In signal processing, a digital filter is a computational algorithm that converts a sequence of input numbers to a sequence of output numbers. The algorithm is designed such that the output signal meets frequency-domain or time-domain constraints. In the world of fixed-point numbers, where precision and range are limited, you must carefully select the data type, word size, and scaling for each realization element such that results are accurately represented.
In general, a direct form realization refers to a structure where the coefficients of the transfer function appear directly as Gain blocks.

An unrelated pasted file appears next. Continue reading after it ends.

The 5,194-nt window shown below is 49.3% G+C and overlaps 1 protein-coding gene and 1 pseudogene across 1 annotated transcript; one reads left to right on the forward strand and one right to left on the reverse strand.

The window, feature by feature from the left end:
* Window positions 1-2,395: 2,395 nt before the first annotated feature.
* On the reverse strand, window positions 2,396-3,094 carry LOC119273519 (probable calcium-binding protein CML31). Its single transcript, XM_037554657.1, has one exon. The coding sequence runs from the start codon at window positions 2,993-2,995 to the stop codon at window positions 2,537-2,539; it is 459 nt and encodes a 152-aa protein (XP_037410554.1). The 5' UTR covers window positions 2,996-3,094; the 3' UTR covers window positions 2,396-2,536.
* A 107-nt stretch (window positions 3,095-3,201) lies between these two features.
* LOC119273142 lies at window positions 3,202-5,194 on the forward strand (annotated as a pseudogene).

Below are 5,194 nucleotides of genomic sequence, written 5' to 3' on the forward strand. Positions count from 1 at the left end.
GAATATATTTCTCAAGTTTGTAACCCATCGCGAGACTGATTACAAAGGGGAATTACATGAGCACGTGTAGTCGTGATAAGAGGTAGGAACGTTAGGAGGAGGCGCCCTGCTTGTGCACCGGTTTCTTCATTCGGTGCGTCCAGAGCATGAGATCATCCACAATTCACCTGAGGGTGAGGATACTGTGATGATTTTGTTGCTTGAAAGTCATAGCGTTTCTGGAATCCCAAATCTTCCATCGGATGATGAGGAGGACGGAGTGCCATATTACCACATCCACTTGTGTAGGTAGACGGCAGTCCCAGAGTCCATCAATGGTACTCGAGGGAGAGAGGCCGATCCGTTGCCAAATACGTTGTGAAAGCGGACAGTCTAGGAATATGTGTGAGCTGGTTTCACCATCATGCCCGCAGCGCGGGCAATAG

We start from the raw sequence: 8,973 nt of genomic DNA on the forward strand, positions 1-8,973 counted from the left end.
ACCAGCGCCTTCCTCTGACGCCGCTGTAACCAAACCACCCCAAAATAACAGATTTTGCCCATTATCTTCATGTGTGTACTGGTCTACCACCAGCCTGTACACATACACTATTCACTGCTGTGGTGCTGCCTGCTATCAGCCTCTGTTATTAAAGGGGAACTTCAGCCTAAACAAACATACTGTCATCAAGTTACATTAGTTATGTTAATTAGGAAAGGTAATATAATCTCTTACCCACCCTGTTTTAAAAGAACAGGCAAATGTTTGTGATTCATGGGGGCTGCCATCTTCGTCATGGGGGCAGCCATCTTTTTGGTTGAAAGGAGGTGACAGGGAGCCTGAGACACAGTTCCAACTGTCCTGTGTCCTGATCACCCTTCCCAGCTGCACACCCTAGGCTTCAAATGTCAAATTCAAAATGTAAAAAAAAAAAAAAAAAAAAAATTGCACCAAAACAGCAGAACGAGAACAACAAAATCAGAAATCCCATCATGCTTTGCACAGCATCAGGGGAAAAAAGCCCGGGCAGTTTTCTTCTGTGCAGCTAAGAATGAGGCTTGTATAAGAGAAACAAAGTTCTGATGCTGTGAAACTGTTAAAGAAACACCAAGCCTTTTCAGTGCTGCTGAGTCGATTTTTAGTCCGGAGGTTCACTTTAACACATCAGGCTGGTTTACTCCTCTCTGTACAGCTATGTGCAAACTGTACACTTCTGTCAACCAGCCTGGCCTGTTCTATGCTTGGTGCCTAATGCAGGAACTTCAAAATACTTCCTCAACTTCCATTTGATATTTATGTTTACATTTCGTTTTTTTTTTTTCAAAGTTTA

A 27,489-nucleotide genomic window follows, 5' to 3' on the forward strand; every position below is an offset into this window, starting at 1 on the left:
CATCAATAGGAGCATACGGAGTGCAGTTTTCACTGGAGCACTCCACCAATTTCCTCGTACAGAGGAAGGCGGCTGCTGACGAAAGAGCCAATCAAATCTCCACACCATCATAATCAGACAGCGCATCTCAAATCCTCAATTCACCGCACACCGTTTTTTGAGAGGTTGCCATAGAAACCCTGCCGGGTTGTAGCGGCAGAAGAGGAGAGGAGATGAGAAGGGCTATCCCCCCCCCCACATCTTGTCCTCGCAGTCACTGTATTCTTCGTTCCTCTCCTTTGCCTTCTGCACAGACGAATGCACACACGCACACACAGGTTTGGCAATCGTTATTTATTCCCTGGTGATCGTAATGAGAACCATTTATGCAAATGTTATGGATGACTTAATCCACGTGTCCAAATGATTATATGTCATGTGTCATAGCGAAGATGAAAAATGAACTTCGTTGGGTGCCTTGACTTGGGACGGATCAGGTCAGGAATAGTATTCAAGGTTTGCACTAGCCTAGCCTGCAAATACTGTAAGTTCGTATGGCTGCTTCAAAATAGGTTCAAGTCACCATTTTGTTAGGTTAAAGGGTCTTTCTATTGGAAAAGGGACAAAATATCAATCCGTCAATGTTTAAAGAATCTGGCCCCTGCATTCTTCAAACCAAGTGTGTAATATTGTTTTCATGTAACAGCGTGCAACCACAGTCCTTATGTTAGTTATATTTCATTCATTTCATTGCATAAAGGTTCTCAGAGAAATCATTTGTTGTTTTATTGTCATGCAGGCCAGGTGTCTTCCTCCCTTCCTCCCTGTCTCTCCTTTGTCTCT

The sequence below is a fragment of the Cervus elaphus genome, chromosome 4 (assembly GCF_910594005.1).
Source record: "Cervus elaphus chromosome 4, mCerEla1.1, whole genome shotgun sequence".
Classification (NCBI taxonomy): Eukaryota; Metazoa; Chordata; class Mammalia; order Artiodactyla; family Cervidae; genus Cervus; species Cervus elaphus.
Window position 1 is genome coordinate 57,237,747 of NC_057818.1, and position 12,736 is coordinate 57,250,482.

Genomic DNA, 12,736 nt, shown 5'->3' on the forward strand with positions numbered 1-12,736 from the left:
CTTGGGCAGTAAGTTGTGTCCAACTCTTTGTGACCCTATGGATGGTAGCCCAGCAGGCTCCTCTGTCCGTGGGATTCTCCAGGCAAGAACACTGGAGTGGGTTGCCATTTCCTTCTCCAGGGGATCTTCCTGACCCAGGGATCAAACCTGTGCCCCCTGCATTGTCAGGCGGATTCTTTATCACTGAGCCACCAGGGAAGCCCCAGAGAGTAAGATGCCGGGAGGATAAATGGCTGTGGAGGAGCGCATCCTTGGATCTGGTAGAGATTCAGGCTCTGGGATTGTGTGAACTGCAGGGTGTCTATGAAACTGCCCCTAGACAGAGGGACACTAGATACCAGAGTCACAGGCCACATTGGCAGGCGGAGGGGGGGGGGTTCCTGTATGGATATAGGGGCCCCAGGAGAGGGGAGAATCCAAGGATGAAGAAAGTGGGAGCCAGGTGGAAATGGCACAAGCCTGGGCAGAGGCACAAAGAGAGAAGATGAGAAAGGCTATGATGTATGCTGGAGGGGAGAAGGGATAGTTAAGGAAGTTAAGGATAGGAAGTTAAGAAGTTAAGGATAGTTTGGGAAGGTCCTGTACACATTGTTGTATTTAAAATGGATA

In the canonical series cascade form, the transfer function is written as a product of first-order and second-order transfer functions.
In the canonical parallel form, the transfer function is expanded into partial fractions.
For a given digital filter, the canonical forms describe a set of fundamental operations for the processor.
Provides a brief overview of creating filters using fixed-point Simulink® blocks
Describes issues that arise when targeting a fixed-point design for use on an embedded processor